Market Commentary - Week ending February 15, 2019

In the markets:

U.S. Markets:  The major U.S. equity indexes posted gains for an eighth consecutive week as optimism that the U.S. and China would reach a trade deal offset weak December retail sales data.  The Dow Jones Industrial Average rallied 777 points to end the week at 25,883, a gain of 3.1%. The technology-heavy NASDAQ Composite rose 2.4%, closing at 7472. Smaller cap benchmarks outperformed large caps with the small cap Russell 2000 and mid cap S&P 400 indexes rising 4.2% and 3.3%, respectively, while the large cap S&P 500 added 2.5%.

International Markets:  Almost all major non-U.S. markets finished the week in the green.  Canada’s TSX finished the week up 1.3%, while across the Atlantic the United Kingdom’s FTSE rose 2.3%.  On Europe’s mainland France’s CAC 40 surged 3.9%, Germany’s DAX retraced all of the previous week’s losses and then some rallying 3.6% and Italy’s Milan FTSE jumped 4.4%.  In Asia, China’s Shanghai Composite rose 2.5% and Japan’s Nikkei added 2.8%. As grouped by Morgan Stanley Capital International, developed markets added 2.6%, but emerging markets finished down -0.2%.

Commodities:  Precious metals were mixed on the week with Gold rising with equities markets, but silver ending the week down.  Gold tacked on 0.3% closing at $1322.10 an ounce, while Silver retreated -0.4% to $15.74 an ounce. Oil continued its rally surging 6.2% to $55.98 per barrel of West Texas Intermediate crude oil.  The industrial metal copper, seen as an indicator of global economic health due to its variety of uses, retreated -0.4% after being up in each of the prior five weeks.

U.S. Economic News:  The Labor Department reported the number of people applying for first-time unemployment benefits rose by 4000 to a seasonally adjusted 239,000 last week.  The reading lifted the monthly average of new jobless claims to a one-year high of 231,750--a possible sign the U.S. labor market may be losing some steam.  Jobless claims can be especially volatile following the holiday season, but what’s potentially troubling is that even without seasonal adjustment, the actual number of people seeking benefits was higher in early February than they were a year ago.  Continuing claims, which counts the number of people already collecting unemployment benefits, increased by 37,000 to 1.77 million. That number remains near its lowest level in decades.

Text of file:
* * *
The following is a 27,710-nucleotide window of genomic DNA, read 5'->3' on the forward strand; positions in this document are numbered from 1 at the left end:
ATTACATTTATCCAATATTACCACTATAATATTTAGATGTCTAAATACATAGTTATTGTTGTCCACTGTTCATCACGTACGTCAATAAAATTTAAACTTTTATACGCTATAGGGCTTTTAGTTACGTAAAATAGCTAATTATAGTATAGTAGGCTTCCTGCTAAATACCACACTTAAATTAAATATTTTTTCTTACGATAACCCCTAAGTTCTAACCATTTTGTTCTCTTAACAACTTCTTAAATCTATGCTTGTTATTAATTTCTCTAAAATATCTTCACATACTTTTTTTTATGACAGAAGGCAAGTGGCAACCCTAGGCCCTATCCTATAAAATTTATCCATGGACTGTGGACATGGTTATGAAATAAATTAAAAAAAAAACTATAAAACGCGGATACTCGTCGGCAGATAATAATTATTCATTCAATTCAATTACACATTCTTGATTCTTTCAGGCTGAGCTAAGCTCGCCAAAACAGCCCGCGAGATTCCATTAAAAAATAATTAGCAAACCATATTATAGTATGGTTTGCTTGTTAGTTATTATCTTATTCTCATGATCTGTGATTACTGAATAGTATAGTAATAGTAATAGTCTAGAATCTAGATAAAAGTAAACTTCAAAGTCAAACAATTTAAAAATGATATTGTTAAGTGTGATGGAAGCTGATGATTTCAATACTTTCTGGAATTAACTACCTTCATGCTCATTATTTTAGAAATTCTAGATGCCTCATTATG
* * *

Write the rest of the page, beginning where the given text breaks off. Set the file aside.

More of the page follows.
Also in labor news, the humorously-named JOLTS (Job Openings and Labor Turnover Survey) report showed that the number of job openings surged at the end of last year, hitting an all-time high.  The Labor Department reported job openings climbed to 7.34 million in December, up from 7.17 million the prior month. This reading of job openings is at its highest level since the government began keeping track in 2000.  It also exceeded by a wide margin the 6.5 million Americans who were officially classified as unemployed during the month. In the details, job openings in construction led the way with an increase of almost 100,000 new positions.  Healthcare providers, hotels, and restaurants also posted more available positions. The number of people that voluntarily left their jobs, known as the “quits rate”, remained unchanged at 2.6%.

Inflation at the consumer level remained flat in January, held down by weakness in energy prices and a stronger U.S. dollar.  The reading missed consensus expectations of a 0.1% gain. Core CPI, which strips out the volatile food and energy categories, was up 0.2%--in line with the consensus.  It was led by higher prices for shelter, medical care, apparel, household furnishings and recreation. On a year-over-year basis, the consumer price index eased to 1.6%--its slowest pace since June of 2017.  However, core CPI held steady at 2.2% year-over-year indicating that underlying inflation pressures remain and deflation does not appear to be an imminent threat.

Nathaniel Hoskin

Written by Nathaniel Hoskin

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